As we turn to the Word of God in the book of Numbers, I want you to understand the context of where we are picking up. At this point in the text, Moses has led the people of Israel wandering in the wilderness for 40 years. The entire faithless, doubting generation that came out of Egypt had died in the desert except for Moses, Joshua, and Caleb. This entire generation that had been delivered from slavery, refused to believe in the promise of God, and therefore they remained stuck in their old ways because they were unwilling to embrace the new things that God was doing. And so, even though they talked about the presence of God in the tabernacle, even though they saw mighty miracles in the wilderness, they had become so comfortable with his provision that they were unwilling to walk in faith and therefore they were unable to embrace his promise.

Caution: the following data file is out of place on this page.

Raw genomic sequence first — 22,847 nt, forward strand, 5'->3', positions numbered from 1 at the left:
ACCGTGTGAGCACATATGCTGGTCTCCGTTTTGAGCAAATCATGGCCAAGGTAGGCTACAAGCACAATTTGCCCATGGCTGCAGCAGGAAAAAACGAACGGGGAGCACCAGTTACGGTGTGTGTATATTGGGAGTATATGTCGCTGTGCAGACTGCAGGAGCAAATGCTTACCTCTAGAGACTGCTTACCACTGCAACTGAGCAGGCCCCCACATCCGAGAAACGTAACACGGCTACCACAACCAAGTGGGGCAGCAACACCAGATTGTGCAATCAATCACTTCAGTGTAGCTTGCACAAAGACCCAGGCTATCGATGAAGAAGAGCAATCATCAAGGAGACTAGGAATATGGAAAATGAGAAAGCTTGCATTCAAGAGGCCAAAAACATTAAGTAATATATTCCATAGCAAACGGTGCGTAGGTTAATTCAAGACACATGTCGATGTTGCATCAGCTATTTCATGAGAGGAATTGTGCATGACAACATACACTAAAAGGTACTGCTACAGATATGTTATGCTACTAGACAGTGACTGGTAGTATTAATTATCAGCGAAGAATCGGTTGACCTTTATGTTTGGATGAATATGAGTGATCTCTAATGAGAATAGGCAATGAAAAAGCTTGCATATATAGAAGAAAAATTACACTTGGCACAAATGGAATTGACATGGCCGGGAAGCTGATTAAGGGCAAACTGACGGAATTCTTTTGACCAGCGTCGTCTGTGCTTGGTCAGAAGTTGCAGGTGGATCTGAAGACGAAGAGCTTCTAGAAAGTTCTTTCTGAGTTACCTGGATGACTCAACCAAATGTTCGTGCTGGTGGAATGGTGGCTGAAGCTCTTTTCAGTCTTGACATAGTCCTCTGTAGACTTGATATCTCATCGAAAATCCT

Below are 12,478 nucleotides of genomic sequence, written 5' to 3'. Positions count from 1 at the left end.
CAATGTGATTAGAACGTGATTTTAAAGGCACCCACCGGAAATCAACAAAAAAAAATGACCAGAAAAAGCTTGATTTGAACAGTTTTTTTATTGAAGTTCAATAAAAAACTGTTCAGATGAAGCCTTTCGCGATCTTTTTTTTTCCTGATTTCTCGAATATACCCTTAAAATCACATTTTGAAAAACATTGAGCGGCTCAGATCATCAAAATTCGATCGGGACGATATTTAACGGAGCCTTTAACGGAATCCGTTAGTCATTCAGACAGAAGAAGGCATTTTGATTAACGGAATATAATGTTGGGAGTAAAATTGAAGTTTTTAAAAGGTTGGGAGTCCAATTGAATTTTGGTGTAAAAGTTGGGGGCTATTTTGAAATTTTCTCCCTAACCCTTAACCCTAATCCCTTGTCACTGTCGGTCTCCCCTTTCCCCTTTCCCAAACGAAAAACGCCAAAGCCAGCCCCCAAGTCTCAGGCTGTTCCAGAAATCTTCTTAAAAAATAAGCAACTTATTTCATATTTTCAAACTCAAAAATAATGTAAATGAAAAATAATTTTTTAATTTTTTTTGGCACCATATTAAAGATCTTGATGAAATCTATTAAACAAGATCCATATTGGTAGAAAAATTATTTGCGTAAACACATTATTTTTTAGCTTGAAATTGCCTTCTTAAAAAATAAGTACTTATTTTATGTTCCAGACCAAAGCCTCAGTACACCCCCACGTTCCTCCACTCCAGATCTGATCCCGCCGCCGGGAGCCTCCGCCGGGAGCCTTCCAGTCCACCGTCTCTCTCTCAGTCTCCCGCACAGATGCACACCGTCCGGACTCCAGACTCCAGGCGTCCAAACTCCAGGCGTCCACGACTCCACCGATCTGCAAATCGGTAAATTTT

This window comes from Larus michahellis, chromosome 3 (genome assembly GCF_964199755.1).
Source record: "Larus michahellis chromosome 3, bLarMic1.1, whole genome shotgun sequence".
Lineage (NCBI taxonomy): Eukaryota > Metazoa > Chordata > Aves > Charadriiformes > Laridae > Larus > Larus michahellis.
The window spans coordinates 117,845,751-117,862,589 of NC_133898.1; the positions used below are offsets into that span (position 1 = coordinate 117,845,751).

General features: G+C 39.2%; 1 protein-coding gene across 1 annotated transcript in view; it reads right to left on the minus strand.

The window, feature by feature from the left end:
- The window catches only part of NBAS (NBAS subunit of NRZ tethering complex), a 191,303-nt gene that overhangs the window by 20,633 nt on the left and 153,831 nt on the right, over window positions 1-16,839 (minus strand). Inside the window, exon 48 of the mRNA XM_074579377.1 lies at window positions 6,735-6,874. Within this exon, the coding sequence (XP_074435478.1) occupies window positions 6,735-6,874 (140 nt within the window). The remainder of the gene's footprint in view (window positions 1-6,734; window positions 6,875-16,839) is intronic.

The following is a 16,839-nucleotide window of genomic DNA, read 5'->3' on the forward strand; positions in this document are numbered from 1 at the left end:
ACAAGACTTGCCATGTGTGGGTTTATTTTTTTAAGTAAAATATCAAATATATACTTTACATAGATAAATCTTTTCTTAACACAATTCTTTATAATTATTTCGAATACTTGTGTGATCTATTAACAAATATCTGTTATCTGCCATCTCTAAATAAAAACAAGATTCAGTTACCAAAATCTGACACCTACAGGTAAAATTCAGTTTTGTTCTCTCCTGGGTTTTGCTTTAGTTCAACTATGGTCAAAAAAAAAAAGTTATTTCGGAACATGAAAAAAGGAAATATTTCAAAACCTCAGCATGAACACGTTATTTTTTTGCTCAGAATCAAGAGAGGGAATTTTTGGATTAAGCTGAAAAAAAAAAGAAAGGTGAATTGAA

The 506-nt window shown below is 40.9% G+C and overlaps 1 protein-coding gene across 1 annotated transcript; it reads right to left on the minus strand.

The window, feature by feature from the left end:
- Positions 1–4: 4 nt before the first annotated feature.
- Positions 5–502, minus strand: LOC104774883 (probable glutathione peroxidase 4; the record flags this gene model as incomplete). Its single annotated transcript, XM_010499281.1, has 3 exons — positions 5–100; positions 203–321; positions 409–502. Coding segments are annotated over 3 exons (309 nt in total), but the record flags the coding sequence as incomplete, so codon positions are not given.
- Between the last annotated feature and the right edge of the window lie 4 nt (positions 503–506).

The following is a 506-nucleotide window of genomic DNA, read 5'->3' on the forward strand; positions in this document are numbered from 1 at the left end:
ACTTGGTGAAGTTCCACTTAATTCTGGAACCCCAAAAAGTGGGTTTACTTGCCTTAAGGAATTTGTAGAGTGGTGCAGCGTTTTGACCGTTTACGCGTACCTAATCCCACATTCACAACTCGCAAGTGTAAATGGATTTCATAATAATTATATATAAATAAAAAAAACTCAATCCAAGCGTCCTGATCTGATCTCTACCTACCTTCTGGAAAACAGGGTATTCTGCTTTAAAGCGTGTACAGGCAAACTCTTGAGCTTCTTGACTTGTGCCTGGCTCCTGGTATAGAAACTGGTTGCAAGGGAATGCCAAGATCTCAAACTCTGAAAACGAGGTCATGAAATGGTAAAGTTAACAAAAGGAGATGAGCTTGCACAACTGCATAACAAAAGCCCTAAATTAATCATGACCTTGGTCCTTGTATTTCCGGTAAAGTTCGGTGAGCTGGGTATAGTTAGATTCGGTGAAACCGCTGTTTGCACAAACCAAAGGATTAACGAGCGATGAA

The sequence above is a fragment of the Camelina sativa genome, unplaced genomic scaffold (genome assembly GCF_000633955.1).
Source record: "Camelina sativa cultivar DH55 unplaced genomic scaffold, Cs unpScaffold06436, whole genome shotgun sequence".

When Moses sent out 12 spies into the Promised Land only Joshua and Caleb came back with a positive report. The other 10 men caused doubt and fear to rise up in the hearts of the Israelites by saying,
“We can't attack those people; they are stronger than we are." And they spread a bad report among the Israelites about the land they had explored…” (Numbers 13:31-32).
Because of their pessimism, and their negative outlook, discouragement crept into the camp. In the same way, if you listen to the wrong voices it will cause you to make bad decisions, because it will cause you to think that life is not worth living, and it will cause you to doubt that you will ever get out of whatever situation it is that you are in.